Born in Devon, Luttrell's family roots had strong radical traditions – his father was Liberal MP for Tavistock and a vegetarian campaigner; his mother, Dorothy Hope Wedderburn, was descended from William Wedderburn, one of the founders of the Congress Party in India. Bill was educated at Malvern and at New College, Oxford, and went on to work for Shell in the Middle East. In Jerusalem he met Margot Raitan, the painter, who came to England to marry him in 1940.
During the 1930s, Bill Luttrell joined the Communist Party for which he was active in the engineering firm, CAV, which he played a large part in unionising.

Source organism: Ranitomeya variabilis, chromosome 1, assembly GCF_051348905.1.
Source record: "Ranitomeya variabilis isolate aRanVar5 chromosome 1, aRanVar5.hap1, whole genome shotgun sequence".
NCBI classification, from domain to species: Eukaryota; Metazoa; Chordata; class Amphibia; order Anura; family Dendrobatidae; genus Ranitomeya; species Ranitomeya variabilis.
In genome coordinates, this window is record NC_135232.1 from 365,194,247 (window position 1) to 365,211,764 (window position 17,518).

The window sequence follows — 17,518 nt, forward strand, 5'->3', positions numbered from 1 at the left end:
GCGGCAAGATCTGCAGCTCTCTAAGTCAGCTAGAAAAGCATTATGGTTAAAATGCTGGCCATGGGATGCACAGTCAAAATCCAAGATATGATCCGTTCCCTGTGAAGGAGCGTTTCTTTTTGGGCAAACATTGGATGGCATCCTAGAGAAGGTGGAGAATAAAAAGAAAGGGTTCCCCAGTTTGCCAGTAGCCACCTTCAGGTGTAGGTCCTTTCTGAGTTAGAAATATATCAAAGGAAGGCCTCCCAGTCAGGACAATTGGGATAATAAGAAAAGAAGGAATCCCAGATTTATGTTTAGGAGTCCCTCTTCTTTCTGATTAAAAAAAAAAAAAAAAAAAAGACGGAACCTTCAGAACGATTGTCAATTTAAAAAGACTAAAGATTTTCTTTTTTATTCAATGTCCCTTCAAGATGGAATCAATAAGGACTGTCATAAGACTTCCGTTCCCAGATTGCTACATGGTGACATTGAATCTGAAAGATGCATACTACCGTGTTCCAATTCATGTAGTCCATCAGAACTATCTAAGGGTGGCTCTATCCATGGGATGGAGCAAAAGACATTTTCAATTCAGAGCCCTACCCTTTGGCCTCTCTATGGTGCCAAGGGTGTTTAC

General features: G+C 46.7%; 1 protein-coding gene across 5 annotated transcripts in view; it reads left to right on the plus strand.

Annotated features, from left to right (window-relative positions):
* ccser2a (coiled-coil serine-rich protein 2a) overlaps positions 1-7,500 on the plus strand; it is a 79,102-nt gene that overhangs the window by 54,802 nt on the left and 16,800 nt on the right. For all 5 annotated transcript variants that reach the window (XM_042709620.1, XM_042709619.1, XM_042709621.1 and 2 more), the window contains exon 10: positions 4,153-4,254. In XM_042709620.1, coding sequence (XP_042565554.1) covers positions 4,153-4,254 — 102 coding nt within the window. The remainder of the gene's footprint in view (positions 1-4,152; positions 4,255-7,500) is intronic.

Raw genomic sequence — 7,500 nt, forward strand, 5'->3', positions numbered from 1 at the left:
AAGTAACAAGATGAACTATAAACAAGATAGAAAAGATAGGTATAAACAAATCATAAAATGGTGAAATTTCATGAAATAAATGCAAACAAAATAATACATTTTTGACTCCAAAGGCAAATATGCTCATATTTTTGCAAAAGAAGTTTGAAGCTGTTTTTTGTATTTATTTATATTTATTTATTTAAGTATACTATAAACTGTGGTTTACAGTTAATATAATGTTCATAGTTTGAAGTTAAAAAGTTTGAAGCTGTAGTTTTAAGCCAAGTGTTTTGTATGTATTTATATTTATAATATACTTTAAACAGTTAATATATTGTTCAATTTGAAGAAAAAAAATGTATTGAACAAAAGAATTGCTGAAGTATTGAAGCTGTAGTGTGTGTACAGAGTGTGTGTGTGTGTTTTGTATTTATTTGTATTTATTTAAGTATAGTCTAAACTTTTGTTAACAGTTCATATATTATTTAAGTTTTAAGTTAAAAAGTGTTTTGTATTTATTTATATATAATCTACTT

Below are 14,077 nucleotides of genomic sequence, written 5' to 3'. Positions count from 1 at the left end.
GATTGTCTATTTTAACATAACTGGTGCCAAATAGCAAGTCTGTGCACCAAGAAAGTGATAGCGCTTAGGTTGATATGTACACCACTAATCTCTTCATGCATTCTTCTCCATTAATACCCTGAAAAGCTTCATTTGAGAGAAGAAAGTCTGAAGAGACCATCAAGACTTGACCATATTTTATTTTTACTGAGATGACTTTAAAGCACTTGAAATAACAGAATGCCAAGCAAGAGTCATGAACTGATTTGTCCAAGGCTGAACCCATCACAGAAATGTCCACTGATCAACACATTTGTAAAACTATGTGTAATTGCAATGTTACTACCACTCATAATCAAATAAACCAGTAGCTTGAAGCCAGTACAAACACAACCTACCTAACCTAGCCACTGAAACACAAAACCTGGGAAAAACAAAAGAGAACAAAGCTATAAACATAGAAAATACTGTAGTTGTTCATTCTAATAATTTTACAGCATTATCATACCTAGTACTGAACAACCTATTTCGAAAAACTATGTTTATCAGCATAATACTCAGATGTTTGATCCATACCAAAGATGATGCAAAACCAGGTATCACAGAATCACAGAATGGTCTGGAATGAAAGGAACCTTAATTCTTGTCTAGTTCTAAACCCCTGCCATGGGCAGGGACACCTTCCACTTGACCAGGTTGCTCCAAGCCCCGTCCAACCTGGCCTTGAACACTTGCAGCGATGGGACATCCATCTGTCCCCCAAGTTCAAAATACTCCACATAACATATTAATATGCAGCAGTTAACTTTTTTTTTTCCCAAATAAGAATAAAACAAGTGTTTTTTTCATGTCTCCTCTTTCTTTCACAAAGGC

After the war, he studied economics at the London School of Economics and worked at the National Institute for Economic and Social Research.
He left the Communist Party after the best part of two decades, then joining the Labour Party. Running his own economic consultancy, which developed into a profit-making business, he was involved in many economic planning projects, including the planning of Telford new town and operated in Canada, Bangladesh, Malaysia and elsewhere.
He was vice-president of the Town and Country Planning Association in retirement and died aged 90 in 1999.
Source: The Guardian, Thursday 3 June 1999